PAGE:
Mapes’ time at Perry Township has created many changes, some of his most significant accomplishments being in the academic field.


He says his proudest accomplishment is providing all the unique learning opportunities, including the creation of the Compass Education Center in 2019 and the implementation of the Project Lead the Way (PLTW) program into every Perry Township school starting in 2017. These programs allow for students who don’t thrive in the typical school setting to try another path of learning and graduation.

“Those are the reasons I’ve done this for 40 years,” Mapes said. “How can we help kids? How can we help them achieve so they can go be successful once they leave the high school setting?”

The basic description of a superintendent’s job is to oversee everything that happens in the district, but in reality it is an extremely multifaceted role. It includes managing finances and food services, hiring school staff, making academic decisions, overseeing building maintenance and expansion and more. Over the course of seven years, Mapes has completed all of these responsibilities.

For him, however, the most significant experience he had working in the township took place at SHS: hosting President Donald Trump for a political rally in 2018.

There had been a plan for President Donald Trump to support Senator Mike Braun in a rally near central Indiana. Tony Bennett, who was the State Education Superintendent, had connections to Mapes and called him just a week in advance to find a location.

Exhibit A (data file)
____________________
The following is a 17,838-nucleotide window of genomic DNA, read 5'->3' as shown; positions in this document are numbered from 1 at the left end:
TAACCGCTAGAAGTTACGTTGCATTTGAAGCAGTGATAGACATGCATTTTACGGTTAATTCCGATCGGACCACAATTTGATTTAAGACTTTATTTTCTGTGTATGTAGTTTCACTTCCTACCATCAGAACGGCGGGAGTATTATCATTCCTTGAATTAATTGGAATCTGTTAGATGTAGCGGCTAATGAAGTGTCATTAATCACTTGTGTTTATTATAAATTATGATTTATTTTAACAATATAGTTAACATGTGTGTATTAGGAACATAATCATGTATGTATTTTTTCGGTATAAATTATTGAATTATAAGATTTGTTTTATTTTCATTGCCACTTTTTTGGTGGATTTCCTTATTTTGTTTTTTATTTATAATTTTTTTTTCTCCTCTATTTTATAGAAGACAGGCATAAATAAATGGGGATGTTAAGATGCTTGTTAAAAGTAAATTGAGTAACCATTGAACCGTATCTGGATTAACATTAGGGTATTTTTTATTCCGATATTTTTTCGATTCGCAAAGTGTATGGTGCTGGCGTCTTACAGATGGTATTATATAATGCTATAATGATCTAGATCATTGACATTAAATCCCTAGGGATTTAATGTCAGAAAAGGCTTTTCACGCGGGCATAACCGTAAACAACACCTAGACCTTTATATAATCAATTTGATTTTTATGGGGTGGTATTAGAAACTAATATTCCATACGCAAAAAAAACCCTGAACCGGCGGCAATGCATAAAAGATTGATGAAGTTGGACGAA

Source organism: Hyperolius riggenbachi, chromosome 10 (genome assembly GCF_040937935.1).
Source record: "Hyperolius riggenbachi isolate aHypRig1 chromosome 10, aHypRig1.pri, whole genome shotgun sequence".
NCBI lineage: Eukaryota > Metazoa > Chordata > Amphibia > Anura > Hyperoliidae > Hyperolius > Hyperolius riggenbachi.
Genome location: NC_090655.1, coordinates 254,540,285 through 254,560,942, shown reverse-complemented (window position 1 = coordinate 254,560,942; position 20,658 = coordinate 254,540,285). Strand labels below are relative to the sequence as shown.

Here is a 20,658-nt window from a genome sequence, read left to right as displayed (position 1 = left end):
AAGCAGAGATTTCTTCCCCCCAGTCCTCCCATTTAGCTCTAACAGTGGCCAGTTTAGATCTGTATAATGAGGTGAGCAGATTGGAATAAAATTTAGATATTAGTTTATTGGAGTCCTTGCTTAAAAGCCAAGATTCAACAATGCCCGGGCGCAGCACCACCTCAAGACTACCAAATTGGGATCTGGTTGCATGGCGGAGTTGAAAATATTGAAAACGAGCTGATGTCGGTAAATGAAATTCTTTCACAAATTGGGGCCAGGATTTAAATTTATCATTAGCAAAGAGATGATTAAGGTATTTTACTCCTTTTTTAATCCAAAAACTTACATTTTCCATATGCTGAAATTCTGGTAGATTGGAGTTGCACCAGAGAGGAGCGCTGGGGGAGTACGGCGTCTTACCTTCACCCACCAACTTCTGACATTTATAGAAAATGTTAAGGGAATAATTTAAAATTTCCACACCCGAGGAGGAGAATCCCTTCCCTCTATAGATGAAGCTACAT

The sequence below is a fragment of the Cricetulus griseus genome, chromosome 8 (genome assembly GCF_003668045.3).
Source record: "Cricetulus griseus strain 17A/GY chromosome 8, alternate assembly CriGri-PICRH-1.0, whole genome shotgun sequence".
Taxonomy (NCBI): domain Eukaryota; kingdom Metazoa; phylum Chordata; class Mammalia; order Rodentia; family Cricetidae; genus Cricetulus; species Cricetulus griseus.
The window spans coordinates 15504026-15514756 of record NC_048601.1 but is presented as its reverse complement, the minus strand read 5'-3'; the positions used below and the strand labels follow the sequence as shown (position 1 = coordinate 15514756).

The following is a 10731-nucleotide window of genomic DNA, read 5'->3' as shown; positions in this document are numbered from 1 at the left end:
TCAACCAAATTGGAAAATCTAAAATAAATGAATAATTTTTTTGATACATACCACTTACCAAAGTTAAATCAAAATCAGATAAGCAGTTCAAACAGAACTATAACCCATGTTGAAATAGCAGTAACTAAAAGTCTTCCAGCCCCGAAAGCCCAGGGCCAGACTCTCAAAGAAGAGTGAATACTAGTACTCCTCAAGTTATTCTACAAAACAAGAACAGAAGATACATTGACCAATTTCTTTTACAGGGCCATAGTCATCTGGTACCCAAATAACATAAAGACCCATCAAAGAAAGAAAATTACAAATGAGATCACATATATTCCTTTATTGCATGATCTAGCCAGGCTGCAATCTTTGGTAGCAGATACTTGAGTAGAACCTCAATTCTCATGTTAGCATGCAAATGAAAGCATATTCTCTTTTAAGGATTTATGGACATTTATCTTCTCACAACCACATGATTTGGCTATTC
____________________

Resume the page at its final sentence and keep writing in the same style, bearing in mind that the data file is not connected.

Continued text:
No matter his political stance, Mapes couldn’t pass up the opportunity to bring the president to students.

“I just think that is such a cool thing,” Mapes said. “If they called us today and said they wanted to bring Joe Biden in here, okay, it’s the President of the United States. Let’s go.”

The whole day, SHS, Principal Brian Knight and Mapes were surrounded by secret service and law enforcement. The Fieldhouse hosted around 10,000-11,000 people and SHS earned $20,000 in concessions. Press from SHS and Perry Meridian were able to stand 15 feet away from the president along with professional news reporters. Mapes and Knight were even able to shake Trump’s hand and meet with him in the Cardinal’s Nest after the event.

“It was unbelievable,” Mapes said. “I don’t know how much I slept that week to be honest with you.”

Some of Mapes’ more recent accomplishments include helping to pass a referendum to increase teacher salaries last May, defining elementary school boundaries to simplify transportation and making Perry Township the first district recipient of the National Award of Excellence for Educator Effectiveness from the National Institute for Excellence in Teaching.

“He’s done some tremendous things for Perry Township and has been a great advocate for Perry Township,” Mertz said.

Even with all of these accomplishments, Mapes has never won any awards himself for the success of the township. However, this is just as he expects. Mapes has been taught a philosophy that he still follows today, which is that the student’s success is the teacher’s success, the teacher’s success is the principal’s success and the principal’s success ultimately reaches the superintendent, so he believes any awards that individual people and buildings receive are a reflection of his own work.

“I think I’ve been able to bring Perry Township a long way from when I walked in here to be recognized as a leader academically, in the state and nationally,” Mapes said. “And I want people to understand that that wasn’t done alone.”

To Knight, the effect of Mapes’ leadership on the school and its staff is obvious.

Little was the superintendent who first moved Knight from the middle school to the high school, but Mapes joined administration shortly after Knight’s transition. In the time that he’s been under Mapes’ supervision, Knight says that one of the best things about his leadership is his trust in his employees.